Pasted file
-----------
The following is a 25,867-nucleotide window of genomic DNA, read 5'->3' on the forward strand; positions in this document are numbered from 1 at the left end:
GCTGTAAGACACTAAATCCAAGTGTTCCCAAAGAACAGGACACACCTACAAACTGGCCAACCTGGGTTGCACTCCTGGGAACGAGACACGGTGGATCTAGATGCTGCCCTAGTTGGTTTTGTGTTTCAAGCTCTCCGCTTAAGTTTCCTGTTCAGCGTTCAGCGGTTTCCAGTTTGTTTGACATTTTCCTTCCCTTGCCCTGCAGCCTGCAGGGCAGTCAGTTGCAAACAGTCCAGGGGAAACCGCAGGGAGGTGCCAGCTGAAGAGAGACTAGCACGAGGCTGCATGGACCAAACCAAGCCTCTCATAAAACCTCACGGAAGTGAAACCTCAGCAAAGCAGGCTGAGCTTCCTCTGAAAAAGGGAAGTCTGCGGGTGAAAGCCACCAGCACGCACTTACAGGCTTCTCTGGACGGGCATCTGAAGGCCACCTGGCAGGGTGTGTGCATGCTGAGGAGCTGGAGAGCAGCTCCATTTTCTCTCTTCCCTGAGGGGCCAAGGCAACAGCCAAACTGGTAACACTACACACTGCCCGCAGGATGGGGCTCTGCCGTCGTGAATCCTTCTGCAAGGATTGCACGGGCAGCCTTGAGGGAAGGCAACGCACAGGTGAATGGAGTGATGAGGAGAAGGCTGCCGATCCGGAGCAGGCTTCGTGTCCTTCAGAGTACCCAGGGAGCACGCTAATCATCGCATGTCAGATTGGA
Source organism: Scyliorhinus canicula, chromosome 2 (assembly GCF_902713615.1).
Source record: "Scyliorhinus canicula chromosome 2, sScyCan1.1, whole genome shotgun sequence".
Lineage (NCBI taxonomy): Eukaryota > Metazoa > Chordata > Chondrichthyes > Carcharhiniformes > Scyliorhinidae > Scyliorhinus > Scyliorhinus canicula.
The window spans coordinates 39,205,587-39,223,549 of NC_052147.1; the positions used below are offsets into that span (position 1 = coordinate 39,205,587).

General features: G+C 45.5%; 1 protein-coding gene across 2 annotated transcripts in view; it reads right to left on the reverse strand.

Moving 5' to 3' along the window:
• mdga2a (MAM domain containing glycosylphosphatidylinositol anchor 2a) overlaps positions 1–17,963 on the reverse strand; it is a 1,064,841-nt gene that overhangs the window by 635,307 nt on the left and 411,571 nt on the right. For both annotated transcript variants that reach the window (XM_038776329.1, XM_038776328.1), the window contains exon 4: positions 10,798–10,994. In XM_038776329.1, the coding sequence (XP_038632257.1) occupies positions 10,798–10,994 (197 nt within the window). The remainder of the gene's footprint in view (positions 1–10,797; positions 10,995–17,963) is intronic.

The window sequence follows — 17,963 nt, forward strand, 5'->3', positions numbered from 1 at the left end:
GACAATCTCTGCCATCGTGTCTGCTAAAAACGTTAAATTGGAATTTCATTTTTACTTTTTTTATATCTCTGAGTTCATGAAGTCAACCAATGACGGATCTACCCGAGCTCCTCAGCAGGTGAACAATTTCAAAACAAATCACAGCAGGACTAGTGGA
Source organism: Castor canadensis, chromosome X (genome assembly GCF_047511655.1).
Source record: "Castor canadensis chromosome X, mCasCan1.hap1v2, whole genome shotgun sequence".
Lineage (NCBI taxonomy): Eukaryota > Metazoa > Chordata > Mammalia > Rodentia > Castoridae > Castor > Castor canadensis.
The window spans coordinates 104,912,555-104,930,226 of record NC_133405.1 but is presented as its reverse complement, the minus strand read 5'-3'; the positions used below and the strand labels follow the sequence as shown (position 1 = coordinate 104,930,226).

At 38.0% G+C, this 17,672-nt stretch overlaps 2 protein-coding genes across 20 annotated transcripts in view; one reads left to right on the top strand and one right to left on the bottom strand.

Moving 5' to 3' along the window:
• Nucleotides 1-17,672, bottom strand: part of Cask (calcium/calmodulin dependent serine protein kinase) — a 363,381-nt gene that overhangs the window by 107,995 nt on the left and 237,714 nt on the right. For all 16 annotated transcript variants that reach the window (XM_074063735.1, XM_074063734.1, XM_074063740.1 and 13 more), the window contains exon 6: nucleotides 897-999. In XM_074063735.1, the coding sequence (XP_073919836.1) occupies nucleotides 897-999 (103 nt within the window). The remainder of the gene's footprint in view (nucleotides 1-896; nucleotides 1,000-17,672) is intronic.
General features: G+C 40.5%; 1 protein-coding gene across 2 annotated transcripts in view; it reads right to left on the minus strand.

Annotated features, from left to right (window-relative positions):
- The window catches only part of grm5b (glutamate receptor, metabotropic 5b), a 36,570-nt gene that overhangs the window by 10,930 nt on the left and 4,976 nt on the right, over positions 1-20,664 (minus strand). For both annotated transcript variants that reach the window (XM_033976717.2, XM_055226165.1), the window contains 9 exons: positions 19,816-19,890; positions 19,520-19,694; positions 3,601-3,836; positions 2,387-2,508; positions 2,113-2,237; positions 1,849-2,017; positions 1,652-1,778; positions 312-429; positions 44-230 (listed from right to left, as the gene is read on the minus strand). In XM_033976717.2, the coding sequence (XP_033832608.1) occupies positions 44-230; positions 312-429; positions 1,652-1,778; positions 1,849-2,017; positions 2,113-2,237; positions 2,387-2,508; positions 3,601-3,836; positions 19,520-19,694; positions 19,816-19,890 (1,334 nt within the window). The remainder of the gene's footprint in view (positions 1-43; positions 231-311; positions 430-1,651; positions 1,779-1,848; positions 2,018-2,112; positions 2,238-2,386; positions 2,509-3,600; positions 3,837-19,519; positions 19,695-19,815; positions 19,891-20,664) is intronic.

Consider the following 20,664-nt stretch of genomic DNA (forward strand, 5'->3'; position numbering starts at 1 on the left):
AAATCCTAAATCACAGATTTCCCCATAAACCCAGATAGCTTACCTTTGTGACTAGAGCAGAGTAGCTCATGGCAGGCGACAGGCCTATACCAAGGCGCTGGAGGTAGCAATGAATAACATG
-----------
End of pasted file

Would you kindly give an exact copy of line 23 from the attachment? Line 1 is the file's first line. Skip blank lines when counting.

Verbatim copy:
AAATCCTAAATCACAGATTTCCCCATAAACCCAGATAGCTTACCTTTGTGACTAGAGCAGAGTAGCTCATGGCAGGCGACAGGCCTATACCAAGGCGCTGGAGGTAGCAATGAATAACATG